Ski For Light Canada Races
Cross-Country Skiing Beyond Disability
At the end of the week-long Ski for Light Canada event, there is an optional race in which most skiers participate. Skiers may choose to race in the 2.5km, the 5km or the 10km races. Men and women race in separate categories and all competitors need to be classified. Classification is an assessment process that separates athletes with similar levels of visual ability into groups, so that participants can compete in a fair and equitable way. While some sports specifically do not allow a guide, cross-country skiing requires one.
At Ski for Light Canada, races are for fun with Gold, Silver and Bronze medals awarded for the best times in the different categories.
We don’t race in temperatures below -20°C, as per Nordiq Canada’s race rule 315.9, “If the temperature is below -20°C, measured at the coldest point of the course, a competition will be postponed or cancelled.”
Ski for Light Canada – Vision Classifications
The vision classifications were first created by the International Blind Sports Association in the 1970s. There are three medical based Paralympic classifications for blind sports:
B1: No light perception in either eye up to light perception, and an inability to recognize the shape of a hand at any distance or in any direction.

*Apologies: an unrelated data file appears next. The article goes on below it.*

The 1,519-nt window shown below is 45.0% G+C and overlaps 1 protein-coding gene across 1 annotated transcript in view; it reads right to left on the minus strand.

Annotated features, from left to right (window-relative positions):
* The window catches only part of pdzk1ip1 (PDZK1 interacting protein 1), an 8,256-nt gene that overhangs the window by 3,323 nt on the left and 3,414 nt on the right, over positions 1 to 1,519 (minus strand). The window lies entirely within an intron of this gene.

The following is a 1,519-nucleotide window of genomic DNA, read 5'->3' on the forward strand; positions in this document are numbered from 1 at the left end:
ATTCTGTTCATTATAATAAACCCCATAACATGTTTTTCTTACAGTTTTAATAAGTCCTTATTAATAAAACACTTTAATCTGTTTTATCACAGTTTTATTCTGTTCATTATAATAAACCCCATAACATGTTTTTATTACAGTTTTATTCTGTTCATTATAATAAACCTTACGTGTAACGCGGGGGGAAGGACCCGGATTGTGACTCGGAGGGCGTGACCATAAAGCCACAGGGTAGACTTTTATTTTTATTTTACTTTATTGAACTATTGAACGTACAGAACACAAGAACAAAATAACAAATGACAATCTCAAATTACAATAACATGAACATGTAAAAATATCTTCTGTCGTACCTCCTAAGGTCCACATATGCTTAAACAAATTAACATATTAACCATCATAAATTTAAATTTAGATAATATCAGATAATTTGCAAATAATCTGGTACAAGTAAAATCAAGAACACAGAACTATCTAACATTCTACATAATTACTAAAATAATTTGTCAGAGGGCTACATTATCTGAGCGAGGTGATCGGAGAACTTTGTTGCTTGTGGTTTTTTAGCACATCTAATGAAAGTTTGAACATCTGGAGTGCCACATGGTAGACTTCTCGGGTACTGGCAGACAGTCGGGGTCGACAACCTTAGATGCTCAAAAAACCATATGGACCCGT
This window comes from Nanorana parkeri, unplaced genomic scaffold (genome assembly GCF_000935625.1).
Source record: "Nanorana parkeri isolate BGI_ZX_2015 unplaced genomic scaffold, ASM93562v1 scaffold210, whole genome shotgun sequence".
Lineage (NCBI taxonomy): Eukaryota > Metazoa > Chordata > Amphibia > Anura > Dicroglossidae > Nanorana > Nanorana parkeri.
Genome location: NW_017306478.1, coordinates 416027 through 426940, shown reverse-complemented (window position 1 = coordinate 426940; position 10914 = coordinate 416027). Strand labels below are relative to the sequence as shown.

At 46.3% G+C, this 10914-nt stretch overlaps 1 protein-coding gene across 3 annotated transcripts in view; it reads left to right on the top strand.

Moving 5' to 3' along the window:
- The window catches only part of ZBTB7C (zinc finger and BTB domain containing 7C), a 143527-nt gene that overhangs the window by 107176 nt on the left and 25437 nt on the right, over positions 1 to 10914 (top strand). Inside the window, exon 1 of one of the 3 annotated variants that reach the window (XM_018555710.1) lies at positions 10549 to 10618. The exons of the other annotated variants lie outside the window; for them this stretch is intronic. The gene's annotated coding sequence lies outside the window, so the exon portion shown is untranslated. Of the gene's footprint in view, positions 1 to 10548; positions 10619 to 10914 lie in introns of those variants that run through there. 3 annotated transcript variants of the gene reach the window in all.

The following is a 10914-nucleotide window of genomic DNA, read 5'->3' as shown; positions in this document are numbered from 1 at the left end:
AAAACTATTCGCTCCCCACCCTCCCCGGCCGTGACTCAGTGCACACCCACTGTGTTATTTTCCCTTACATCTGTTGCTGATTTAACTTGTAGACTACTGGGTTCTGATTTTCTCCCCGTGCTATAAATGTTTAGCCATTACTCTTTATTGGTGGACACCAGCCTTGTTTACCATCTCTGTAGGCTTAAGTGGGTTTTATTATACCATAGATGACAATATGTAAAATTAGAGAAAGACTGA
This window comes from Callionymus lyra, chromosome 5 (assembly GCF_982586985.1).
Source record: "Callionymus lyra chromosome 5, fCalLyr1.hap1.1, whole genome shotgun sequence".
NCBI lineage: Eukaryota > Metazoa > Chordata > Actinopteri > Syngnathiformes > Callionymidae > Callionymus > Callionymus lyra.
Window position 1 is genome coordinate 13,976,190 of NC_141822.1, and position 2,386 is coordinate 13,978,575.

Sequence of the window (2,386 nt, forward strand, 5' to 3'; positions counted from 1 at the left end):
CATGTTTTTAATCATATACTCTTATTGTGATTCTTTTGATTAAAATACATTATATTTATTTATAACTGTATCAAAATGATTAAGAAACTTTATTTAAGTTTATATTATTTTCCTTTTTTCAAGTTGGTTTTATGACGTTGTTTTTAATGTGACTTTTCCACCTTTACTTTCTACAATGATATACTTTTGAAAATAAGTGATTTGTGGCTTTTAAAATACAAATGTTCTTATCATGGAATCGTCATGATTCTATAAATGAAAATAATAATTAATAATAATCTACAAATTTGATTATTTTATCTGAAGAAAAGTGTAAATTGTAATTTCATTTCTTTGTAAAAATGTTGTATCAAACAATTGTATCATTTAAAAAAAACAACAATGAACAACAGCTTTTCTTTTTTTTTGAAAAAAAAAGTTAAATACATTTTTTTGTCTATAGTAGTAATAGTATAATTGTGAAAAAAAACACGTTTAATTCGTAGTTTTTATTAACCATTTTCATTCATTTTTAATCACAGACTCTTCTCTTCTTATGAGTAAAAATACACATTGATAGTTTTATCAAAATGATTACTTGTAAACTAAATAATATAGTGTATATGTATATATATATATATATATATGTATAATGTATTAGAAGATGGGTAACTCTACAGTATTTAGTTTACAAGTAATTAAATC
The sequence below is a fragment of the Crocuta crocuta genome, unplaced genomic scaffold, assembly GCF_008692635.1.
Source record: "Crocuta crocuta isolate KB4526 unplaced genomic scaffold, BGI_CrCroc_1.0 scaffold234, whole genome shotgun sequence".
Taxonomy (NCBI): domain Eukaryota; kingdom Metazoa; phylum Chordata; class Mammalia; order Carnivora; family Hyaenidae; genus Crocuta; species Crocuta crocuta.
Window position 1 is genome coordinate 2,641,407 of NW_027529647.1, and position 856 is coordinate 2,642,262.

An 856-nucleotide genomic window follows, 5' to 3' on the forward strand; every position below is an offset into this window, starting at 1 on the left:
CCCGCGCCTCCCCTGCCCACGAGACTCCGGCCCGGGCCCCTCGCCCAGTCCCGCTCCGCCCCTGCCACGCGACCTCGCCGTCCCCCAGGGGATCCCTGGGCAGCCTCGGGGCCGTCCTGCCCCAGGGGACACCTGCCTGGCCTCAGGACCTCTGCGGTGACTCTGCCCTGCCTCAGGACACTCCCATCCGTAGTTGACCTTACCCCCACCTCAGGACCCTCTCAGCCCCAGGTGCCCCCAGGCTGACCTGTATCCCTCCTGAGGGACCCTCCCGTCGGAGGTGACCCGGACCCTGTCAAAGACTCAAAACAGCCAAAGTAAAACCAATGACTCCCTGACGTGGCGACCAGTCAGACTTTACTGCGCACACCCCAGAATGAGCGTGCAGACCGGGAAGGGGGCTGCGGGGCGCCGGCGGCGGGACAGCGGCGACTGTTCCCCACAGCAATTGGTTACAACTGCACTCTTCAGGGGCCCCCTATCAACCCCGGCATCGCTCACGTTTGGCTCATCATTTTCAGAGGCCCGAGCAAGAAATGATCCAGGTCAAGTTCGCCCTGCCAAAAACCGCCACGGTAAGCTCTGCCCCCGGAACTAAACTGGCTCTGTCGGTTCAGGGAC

B2: From ability to recognize the shape of a hand up to visual acuity of 20/600 and/or a visual field of less than 5 degrees in the best eye with the best practical eye correction.
B3: From visual acuity above 20/600 and up to visual acuity of 20/200 and/or a visual field of less than 20 degrees and more than 5 degrees in the best eye with the best practical eye correction.
“Ski for Light introduced me to the most freeing, incredible sport imaginable. There is nothing that compares to the feeling of my body gliding across the snow. This is accomplished through a partnership with my guide that requires absolute trust in both of our abilities. We make skiing a team sport.”
Dave Wilkinson, Skier